Writing a daily blog and a weekly column on the same subject means you get tired of including the same beginner-friendly explanations. “No, I don’t need to spell out that technological issue this time,” you mutter as you stare bleary-eyed at the screen sometime past midnight. “The readers can look up my earlier coverage if they need to.”
But some matters are important enough to deserve a clear explanation–in the first screen of text, before the jump–in every story. Why? If you do your job right, you’ll get readers new to you and new to the subject; they may not have time to scan through your prior stories; poor site design may impede that even for those who would like to know more. It took a lot of cranky e-mails from readers before I accepted that.
Many reporters covering the debt-ceiling crisis don’t seem to have reached that point. Way too many pieces about this issue–see, for example, this morning’s lead stories by the New York Times and the Washington Post–do a fine job of recounting the latest tactical developments but fail to state clearly what the debt ceiling is.
Focusing on who’s winning rather than on the facts behind the current political contest is a mistake. The most important thing to know about the debt ceiling is that we’re bumping up against it because of spending already enacted by Congress and signed by the president. (Make that “multiple presidents,” inasmuch as we ran up far more of this debt under the prior administration.) At this point, we put the purchase on plastic, we’ve written the check for this month’s balance, and we have the money to cover it; all that’s left to do is put the check in the mail. The absurdity of this situation has led people better versed in finance than me to wonder if the debt ceiling isn’t a particularly grotesque bug in our federal operating system.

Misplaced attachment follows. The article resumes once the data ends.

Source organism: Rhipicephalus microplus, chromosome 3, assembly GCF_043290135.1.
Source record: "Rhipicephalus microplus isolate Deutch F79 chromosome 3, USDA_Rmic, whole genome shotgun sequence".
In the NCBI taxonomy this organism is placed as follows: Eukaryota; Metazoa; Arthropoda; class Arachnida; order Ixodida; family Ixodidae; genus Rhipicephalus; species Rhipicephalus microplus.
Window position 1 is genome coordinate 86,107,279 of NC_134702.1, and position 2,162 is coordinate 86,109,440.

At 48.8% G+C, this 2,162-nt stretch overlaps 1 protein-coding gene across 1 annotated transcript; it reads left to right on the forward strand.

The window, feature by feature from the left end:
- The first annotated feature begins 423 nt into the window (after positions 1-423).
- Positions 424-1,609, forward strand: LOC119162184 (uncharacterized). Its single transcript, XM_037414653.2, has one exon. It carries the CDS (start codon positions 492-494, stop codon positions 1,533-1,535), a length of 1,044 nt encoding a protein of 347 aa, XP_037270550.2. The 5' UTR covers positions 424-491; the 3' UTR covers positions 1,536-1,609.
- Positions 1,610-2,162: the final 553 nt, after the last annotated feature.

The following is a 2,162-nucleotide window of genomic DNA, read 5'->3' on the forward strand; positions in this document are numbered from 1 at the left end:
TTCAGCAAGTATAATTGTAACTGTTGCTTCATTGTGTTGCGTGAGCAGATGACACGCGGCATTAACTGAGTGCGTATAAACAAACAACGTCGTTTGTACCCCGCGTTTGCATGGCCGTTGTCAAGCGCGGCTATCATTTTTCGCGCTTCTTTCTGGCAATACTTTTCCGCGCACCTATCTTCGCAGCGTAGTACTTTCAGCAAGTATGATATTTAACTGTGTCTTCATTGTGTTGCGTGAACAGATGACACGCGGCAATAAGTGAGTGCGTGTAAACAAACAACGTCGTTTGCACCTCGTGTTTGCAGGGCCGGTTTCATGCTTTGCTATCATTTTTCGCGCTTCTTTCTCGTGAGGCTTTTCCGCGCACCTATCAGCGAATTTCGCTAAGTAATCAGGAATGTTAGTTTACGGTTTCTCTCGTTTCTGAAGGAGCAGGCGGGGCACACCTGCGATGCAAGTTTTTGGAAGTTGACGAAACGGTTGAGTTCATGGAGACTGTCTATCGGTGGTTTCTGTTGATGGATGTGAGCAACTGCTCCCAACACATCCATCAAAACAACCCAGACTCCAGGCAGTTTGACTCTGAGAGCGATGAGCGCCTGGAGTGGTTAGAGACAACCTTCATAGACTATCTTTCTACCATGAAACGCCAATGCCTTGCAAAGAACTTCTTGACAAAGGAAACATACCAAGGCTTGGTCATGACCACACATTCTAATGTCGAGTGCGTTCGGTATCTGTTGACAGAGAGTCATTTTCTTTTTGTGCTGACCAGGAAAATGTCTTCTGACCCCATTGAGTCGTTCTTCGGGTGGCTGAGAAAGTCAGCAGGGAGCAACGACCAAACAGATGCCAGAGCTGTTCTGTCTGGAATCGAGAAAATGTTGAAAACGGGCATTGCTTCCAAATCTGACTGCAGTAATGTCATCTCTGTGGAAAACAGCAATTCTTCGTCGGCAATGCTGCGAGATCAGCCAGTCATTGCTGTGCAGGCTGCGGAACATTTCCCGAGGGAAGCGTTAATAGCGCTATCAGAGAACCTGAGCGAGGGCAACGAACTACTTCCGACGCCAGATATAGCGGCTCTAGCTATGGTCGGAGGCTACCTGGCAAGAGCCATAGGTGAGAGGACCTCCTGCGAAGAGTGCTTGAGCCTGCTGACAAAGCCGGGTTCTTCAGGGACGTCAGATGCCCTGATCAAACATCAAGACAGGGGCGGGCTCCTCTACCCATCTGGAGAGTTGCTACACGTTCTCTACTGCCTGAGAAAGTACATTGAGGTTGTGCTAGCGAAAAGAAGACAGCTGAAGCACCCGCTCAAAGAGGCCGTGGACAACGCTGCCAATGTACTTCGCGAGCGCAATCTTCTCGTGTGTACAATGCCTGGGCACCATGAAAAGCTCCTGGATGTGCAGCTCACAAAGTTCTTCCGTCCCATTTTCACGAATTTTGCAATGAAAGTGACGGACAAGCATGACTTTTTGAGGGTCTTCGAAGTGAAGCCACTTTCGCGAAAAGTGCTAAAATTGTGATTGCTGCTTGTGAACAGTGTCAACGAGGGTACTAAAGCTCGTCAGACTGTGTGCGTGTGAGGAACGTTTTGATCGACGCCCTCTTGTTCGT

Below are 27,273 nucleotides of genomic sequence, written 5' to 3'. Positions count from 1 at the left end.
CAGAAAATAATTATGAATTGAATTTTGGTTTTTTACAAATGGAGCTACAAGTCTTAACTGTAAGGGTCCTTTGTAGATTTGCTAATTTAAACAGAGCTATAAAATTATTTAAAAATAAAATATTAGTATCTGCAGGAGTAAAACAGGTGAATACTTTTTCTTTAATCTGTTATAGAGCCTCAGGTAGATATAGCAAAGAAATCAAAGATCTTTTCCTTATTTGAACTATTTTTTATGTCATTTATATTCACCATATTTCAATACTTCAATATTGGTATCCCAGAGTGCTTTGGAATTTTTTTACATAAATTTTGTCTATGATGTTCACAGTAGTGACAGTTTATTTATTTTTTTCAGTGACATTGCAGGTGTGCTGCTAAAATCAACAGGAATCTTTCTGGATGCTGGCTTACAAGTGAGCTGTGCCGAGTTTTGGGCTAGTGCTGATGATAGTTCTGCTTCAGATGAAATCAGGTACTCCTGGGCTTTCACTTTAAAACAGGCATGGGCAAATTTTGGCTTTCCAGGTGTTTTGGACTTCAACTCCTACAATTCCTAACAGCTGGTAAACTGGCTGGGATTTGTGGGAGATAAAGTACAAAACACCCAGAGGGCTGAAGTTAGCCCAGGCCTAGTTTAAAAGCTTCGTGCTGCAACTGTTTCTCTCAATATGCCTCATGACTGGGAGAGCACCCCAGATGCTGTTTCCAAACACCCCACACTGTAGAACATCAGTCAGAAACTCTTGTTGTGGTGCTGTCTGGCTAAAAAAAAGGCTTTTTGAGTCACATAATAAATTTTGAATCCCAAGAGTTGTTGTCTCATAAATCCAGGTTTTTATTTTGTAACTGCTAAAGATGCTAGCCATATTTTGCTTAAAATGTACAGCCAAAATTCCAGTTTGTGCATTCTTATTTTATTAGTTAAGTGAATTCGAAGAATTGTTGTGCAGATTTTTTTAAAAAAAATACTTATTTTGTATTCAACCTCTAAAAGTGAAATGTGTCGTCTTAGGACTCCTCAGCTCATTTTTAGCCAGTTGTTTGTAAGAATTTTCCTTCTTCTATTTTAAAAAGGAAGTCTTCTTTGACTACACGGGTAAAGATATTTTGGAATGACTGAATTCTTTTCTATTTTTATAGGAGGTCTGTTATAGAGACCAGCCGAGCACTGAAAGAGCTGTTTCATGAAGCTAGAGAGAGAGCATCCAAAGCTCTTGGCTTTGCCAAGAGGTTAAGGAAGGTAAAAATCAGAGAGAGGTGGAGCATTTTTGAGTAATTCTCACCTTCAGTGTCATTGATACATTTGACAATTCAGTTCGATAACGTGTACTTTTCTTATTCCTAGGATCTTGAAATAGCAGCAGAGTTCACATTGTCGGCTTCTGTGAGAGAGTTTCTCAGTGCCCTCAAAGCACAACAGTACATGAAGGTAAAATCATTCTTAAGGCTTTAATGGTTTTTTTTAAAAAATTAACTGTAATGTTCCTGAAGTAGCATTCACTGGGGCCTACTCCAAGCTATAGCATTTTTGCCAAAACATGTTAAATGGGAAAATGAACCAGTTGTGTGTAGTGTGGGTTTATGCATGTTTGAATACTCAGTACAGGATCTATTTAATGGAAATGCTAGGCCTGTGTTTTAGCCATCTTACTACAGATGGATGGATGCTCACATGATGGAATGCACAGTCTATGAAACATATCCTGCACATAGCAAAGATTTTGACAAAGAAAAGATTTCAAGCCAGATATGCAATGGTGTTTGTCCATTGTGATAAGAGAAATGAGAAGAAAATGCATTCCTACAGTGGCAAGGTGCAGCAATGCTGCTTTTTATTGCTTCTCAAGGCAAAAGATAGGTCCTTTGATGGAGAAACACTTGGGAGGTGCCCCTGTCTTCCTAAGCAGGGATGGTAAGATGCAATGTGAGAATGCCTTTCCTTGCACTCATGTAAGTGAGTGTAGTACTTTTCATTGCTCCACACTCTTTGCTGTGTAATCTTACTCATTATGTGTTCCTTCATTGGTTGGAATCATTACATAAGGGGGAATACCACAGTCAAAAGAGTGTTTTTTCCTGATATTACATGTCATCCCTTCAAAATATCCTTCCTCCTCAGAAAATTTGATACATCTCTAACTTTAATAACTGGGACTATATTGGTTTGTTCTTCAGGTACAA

This definition should not be tricky to explain. You don’t need a lengthy Q&A to get it across; you don’t even need 140 characters:
Dear Congress: If you didn't want the U.S. to exceed its debt ceiling, why did you pass a budget that does exactly that?—
Rob Pegoraro (@robpegoraro) July 25, 2011
Every story about the debt ceiling should spell this definition out. (And not just now; that should have been in the mix when a promising senator voted against raising this limit in 2006.) Asking if the current crisis is properly viewed as a fabrication–and speculating about the motives of representatives who voted for a ceiling-busting budget and then refuse to vote to raise the ceiling–can then be left as an exercise for the reader.